A preliminary survey on the incidence of silkworm diseases in ten selected sericulture farms near Srivilliputhur, a hub of sericulture activity in the Virudhunagar district of Tamilnadu, India showed that the incidence of the bacterial diseases, flacherie is quiet common in this region followed by the fungal diseases, muscardine and the viral diseases, Grassarie. Biochemical characterization of the microbes in the haemolymph of diseased silkworm collected during the survey indicated the presence of Bacillus sp., Streptococcus sp., Staphylococcus sp. And Pseudomonas sp. in the culture. The nature of fungal species however, could not be ascertained due to several handicaps including the difficulties encountered during their culture. Studies were carried out in vitro to assess the efficacy of some herbal extracts for the containment of these microbes through turbidimetry analysis and zone of inhibition test. The observations made during this study revealed that the aqueous and alcoholic crude extracts of three herbs such as, Acalypha indica, Ocimum sanctum and Tridax procumbens are effective against these microbes causing flacherie and muscardine diseases in silkworm. The comparison of their effects indicated that alcoholic extracts were generally more effective than aqueous extracts and that the extracts of Tridax procumbens are very effective against these microbial pathogens followed by the extracts from Ocimum sanctum and Acalypha indica. Extensive studies using these extracts on the growth and cocoon production of the mulberry silkworm, Bombyx mori L. are likely to throw much light on the possibility of using such extracts as a prophylactic measure during silkworm rearing to improve silk production. © JBiopest. 255.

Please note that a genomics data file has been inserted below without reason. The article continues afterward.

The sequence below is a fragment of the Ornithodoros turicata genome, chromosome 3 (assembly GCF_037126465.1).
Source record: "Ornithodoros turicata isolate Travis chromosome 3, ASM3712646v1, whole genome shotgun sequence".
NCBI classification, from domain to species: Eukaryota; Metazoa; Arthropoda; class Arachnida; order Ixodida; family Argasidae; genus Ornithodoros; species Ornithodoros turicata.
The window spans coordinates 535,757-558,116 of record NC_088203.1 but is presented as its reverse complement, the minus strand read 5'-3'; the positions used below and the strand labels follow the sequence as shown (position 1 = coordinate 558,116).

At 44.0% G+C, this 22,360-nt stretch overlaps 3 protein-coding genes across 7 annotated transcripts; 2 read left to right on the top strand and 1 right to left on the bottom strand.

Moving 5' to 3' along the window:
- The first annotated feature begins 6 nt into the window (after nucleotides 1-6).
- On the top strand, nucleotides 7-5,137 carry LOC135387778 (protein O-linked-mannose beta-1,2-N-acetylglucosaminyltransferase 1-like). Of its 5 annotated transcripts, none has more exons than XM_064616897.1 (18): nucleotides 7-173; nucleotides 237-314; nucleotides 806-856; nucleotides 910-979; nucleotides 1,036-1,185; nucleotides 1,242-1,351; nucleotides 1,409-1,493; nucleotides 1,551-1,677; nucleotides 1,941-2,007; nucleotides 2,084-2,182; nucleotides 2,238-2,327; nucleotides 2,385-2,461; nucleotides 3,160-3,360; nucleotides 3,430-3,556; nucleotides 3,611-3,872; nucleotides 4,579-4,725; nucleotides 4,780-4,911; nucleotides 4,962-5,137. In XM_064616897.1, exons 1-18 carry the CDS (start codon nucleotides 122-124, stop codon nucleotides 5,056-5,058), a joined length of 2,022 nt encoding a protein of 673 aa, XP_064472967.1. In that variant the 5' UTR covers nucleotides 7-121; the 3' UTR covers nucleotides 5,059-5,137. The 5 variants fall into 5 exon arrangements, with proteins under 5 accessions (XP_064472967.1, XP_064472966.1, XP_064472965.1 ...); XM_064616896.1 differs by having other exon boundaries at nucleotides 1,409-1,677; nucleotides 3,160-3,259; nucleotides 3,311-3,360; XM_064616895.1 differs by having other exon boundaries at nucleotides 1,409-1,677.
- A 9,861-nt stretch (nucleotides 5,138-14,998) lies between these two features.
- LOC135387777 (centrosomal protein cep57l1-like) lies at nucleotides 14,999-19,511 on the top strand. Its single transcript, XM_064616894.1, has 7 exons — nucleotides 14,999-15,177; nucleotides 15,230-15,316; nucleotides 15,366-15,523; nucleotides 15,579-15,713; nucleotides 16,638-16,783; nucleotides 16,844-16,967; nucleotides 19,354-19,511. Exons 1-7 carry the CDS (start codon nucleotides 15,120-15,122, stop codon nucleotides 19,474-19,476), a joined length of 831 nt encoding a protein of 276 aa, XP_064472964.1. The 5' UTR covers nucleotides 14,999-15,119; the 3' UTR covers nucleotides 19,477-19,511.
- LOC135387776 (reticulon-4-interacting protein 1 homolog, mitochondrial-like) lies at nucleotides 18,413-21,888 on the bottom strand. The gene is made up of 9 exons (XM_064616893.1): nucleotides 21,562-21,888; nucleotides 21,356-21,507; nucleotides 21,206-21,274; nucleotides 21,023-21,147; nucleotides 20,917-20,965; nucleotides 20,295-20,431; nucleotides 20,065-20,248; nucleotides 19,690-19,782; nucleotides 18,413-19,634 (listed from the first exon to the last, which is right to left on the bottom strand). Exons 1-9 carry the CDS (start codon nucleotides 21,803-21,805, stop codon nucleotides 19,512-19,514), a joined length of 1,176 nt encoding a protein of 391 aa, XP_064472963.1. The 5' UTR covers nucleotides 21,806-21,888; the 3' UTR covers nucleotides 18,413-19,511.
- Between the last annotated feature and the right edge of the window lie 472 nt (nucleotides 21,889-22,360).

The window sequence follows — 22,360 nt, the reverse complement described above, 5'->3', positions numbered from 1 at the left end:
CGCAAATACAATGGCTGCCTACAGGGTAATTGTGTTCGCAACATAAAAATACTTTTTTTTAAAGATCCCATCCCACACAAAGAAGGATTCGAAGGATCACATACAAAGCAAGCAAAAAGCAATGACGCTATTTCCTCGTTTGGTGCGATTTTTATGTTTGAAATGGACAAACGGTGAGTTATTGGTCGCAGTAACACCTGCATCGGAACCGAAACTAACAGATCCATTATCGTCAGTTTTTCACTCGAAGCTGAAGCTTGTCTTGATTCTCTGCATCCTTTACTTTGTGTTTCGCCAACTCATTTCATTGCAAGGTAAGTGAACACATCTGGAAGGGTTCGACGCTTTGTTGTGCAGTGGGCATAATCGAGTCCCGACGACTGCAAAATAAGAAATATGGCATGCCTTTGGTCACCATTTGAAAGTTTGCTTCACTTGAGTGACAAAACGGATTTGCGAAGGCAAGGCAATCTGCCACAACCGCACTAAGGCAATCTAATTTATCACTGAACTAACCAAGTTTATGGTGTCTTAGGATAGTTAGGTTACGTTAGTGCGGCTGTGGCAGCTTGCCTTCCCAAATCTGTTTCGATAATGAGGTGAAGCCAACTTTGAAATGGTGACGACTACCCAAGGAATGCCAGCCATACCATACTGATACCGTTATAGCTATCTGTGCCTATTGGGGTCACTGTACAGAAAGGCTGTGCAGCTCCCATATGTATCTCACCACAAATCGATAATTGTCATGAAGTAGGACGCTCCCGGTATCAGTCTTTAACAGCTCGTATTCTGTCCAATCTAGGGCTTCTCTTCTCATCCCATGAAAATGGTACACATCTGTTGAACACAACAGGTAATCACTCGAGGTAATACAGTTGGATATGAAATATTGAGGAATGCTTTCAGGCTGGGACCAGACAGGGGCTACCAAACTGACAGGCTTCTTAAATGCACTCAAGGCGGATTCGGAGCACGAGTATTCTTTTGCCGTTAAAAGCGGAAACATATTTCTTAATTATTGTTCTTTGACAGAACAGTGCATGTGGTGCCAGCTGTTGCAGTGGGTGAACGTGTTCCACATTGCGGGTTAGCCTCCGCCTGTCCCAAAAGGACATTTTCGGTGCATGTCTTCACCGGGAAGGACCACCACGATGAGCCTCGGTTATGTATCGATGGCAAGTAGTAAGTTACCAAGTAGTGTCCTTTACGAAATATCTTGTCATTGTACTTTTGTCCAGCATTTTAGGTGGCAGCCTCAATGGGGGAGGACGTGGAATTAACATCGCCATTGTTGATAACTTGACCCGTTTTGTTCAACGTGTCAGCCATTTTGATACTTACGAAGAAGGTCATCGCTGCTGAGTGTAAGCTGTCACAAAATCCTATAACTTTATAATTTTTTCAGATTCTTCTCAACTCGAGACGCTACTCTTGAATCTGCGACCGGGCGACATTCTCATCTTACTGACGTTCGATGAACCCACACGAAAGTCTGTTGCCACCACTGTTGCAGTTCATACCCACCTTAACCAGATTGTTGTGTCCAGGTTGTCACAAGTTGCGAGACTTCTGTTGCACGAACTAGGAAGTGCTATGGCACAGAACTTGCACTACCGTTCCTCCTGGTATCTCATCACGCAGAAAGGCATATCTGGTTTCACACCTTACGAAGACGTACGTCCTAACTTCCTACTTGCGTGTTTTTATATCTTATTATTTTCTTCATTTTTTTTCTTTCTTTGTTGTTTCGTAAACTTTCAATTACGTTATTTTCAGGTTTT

Justin Kumar J.,Central Sericultural Research and Training Institute | Chandrasekharan K.,Research Extension Center
Indian Journal of Sericulture | Year: 2014

The silkworm breeds are either susceptible or resistant to the infection of various types of densonucleosis viruses. The susceptibility/resistance of silkworm to the BmDNV infections is controlled by single gene under recessive or dominant state. Productive and BmDNV resistant silkworm breeds could be evolved by transferring desirable meritorious traits and resistant gene from donor parents for the economic benefit of silk cocoon production. In case of BmDNVl infecting silkworms, the non-susceptibility is linked to two recessive genes, nsd-1 and nsd-2 and one dominant gene, Nid-1. The BmDNV2 infecting the silkworms, the nsd-2 gene controls the non- susceptibility and in case of BmDNVZ (or BmDNV3), nsd-Z, controls non-susceptibility to BmDNV-Z infection. The success of a breeder will be in harnessing the homozygous non-susceptible genes into the breed he aspires to develop. In the process of studying the non-susceptible genes to BmDNV infection has thrown light on the genetic linkages associated with these genes of interest.